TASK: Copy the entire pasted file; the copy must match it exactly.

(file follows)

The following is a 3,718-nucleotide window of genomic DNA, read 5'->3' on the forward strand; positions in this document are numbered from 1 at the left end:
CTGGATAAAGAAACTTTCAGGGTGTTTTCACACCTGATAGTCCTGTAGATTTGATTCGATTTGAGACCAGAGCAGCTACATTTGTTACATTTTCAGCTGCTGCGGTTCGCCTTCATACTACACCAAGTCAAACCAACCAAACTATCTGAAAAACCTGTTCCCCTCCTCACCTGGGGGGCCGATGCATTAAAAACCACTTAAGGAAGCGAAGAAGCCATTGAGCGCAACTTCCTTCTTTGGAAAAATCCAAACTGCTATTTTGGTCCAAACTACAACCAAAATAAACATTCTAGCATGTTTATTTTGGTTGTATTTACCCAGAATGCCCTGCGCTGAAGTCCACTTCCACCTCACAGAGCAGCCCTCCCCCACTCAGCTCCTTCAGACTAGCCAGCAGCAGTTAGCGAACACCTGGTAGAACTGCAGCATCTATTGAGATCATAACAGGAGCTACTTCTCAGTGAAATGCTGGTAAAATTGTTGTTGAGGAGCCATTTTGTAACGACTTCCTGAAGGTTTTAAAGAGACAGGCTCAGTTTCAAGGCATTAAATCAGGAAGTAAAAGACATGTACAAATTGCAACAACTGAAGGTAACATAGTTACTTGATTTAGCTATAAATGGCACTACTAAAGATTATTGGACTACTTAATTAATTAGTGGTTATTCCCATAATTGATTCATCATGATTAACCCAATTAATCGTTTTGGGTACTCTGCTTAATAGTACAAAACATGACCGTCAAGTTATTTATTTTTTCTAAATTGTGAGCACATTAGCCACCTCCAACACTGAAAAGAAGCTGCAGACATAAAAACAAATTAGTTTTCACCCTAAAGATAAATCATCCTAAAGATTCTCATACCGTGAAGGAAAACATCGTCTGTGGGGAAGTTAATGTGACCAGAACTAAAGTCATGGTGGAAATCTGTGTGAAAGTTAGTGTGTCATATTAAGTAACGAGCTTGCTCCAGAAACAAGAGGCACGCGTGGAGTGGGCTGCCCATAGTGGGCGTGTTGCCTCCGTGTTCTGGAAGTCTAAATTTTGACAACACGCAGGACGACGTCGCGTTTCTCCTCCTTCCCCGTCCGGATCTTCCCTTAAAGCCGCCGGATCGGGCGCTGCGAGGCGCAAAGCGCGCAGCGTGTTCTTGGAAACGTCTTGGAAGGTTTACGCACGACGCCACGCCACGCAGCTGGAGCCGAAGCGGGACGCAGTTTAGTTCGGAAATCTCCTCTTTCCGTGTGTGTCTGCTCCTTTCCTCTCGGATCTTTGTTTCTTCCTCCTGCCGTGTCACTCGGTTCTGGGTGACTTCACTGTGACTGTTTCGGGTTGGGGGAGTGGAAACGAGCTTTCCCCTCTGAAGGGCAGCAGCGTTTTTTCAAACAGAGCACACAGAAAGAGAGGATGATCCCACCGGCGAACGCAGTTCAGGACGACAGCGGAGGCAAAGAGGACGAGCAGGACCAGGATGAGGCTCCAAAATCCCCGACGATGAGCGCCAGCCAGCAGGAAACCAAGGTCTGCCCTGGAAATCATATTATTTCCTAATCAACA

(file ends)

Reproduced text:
The following is a 3,718-nucleotide window of genomic DNA, read 5'->3' on the forward strand; positions in this document are numbered from 1 at the left end:
CTGGATAAAGAAACTTTCAGGGTGTTTTCACACCTGATAGTCCTGTAGATTTGATTCGATTTGAGACCAGAGCAGCTACATTTGTTACATTTTCAGCTGCTGCGGTTCGCCTTCATACTACACCAAGTCAAACCAACCAAACTATCTGAAAAACCTGTTCCCCTCCTCACCTGGGGGGCCGATGCATTAAAAACCACTTAAGGAAGCGAAGAAGCCATTGAGCGCAACTTCCTTCTTTGGAAAAATCCAAACTGCTATTTTGGTCCAAACTACAACCAAAATAAACATTCTAGCATGTTTATTTTGGTTGTATTTACCCAGAATGCCCTGCGCTGAAGTCCACTTCCACCTCACAGAGCAGCCCTCCCCCACTCAGCTCCTTCAGACTAGCCAGCAGCAGTTAGCGAACACCTGGTAGAACTGCAGCATCTATTGAGATCATAACAGGAGCTACTTCTCAGTGAAATGCTGGTAAAATTGTTGTTGAGGAGCCATTTTGTAACGACTTCCTGAAGGTTTTAAAGAGACAGGCTCAGTTTCAAGGCATTAAATCAGGAAGTAAAAGACATGTACAAATTGCAACAACTGAAGGTAACATAGTTACTTGATTTAGCTATAAATGGCACTACTAAAGATTATTGGACTACTTAATTAATTAGTGGTTATTCCCATAATTGATTCATCATGATTAACCCAATTAATCGTTTTGGGTACTCTGCTTAATAGTACAAAACATGACCGTCAAGTTATTTATTTTTTCTAAATTGTGAGCACATTAGCCACCTCCAACACTGAAAAGAAGCTGCAGACATAAAAACAAATTAGTTTTCACCCTAAAGATAAATCATCCTAAAGATTCTCATACCGTGAAGGAAAACATCGTCTGTGGGGAAGTTAATGTGACCAGAACTAAAGTCATGGTGGAAATCTGTGTGAAAGTTAGTGTGTCATATTAAGTAACGAGCTTGCTCCAGAAACAAGAGGCACGCGTGGAGTGGGCTGCCCATAGTGGGCGTGTTGCCTCCGTGTTCTGGAAGTCTAAATTTTGACAACACGCAGGACGACGTCGCGTTTCTCCTCCTTCCCCGTCCGGATCTTCCCTTAAAGCCGCCGGATCGGGCGCTGCGAGGCGCAAAGCGCGCAGCGTGTTCTTGGAAACGTCTTGGAAGGTTTACGCACGACGCCACGCCACGCAGCTGGAGCCGAAGCGGGACGCAGTTTAGTTCGGAAATCTCCTCTTTCCGTGTGTGTCTGCTCCTTTCCTCTCGGATCTTTGTTTCTTCCTCCTGCCGTGTCACTCGGTTCTGGGTGACTTCACTGTGACTGTTTCGGGTTGGGGGAGTGGAAACGAGCTTTCCCCTCTGAAGGGCAGCAGCGTTTTTTCAAACAGAGCACACAGAAAGAGAGGATGATCCCACCGGCGAACGCAGTTCAGGACGACAGCGGAGGCAAAGAGGACGAGCAGGACCAGGATGAGGCTCCAAAATCCCCGACGATGAGCGCCAGCCAGCAGGAAACCAAGGTCTGCCCTGGAAATCATATTATTTCCTAATCAACA